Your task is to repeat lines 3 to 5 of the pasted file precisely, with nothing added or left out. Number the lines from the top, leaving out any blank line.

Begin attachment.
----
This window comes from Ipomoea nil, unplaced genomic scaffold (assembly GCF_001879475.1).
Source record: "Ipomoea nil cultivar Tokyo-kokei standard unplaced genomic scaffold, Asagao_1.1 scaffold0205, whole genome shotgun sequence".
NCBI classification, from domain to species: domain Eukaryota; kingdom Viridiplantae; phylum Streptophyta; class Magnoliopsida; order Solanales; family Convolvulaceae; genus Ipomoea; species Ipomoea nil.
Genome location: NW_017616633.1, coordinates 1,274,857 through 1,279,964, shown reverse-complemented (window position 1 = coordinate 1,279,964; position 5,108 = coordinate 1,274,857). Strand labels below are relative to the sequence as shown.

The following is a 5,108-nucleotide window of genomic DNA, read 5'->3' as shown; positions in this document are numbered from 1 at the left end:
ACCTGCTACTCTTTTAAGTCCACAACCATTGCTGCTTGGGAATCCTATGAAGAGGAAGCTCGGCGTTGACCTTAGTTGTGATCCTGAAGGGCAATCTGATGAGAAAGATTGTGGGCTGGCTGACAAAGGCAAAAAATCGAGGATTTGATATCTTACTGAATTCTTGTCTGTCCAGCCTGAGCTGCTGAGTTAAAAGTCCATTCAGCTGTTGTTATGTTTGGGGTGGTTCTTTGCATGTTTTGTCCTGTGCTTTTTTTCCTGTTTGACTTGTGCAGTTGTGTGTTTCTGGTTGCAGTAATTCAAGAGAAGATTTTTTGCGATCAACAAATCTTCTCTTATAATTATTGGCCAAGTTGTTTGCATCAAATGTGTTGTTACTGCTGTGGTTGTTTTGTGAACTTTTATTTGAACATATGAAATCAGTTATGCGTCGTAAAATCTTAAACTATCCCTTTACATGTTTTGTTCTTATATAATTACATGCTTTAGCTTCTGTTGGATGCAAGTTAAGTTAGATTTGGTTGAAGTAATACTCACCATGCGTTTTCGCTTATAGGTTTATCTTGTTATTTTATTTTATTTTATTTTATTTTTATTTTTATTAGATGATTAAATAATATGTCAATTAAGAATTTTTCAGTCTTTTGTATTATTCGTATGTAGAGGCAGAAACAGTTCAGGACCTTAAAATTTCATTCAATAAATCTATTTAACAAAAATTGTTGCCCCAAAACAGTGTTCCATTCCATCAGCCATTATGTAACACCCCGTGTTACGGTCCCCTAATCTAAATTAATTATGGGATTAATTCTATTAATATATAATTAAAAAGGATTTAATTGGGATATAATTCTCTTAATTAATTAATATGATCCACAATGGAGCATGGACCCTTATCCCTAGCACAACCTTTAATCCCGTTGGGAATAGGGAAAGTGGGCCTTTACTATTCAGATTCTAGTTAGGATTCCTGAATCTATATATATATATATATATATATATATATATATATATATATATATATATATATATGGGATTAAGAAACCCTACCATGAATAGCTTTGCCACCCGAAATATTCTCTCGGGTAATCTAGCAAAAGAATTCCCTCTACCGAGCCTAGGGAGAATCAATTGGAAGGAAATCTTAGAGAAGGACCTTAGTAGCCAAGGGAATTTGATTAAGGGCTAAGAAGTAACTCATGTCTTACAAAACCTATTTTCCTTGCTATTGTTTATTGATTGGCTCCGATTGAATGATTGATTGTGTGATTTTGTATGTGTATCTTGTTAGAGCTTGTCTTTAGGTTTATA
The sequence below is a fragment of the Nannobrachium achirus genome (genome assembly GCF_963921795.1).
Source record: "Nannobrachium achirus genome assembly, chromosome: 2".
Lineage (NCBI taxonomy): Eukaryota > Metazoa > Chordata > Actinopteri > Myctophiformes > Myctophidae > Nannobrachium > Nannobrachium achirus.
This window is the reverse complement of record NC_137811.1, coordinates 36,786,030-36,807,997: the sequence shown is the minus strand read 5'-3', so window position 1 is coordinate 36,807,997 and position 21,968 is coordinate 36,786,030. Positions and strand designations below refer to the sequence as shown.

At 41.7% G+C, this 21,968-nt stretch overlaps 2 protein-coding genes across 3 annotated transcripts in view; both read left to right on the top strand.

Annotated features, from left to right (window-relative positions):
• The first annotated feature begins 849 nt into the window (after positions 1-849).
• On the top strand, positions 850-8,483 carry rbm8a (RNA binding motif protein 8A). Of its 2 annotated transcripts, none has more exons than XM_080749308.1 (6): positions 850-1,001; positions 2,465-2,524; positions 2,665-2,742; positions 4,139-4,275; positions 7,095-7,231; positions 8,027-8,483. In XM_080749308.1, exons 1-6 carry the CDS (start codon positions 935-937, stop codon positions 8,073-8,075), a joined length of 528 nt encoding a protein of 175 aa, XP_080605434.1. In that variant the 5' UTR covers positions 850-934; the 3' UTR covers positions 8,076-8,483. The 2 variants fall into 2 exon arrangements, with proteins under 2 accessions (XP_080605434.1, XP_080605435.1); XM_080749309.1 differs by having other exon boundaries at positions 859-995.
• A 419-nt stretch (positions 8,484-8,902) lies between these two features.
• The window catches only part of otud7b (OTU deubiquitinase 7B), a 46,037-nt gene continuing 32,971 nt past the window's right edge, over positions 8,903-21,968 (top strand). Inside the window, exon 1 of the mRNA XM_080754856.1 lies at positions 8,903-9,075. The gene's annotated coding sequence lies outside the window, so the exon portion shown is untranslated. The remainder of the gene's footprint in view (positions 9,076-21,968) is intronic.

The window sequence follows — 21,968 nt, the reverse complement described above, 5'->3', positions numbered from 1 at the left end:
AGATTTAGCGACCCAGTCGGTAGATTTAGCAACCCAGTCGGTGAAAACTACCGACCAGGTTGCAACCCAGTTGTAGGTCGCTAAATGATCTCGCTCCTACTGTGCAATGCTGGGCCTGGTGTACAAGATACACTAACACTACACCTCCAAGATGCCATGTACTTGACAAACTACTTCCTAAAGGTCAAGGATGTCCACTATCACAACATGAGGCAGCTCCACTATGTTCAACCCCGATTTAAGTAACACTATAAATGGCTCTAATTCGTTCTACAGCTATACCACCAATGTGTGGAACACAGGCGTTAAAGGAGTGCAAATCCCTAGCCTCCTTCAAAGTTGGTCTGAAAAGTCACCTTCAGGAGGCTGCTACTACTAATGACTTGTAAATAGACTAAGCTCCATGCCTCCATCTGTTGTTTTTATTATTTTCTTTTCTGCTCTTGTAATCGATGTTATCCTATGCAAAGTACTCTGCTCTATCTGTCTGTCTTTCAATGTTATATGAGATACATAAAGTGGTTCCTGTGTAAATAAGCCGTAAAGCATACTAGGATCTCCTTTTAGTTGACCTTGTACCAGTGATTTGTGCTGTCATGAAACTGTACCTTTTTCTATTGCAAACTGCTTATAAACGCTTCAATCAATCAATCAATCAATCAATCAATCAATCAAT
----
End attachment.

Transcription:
NCBI classification, from domain to species: domain Eukaryota; kingdom Viridiplantae; phylum Streptophyta; class Magnoliopsida; order Solanales; family Convolvulaceae; genus Ipomoea; species Ipomoea nil.
Genome location: NW_017616633.1, coordinates 1,274,857 through 1,279,964, shown reverse-complemented (window position 1 = coordinate 1,279,964; position 5,108 = coordinate 1,274,857). Strand labels below are relative to the sequence as shown.

The following is a 5,108-nucleotide window of genomic DNA, read 5'->3' as shown; positions in this document are numbered from 1 at the left end: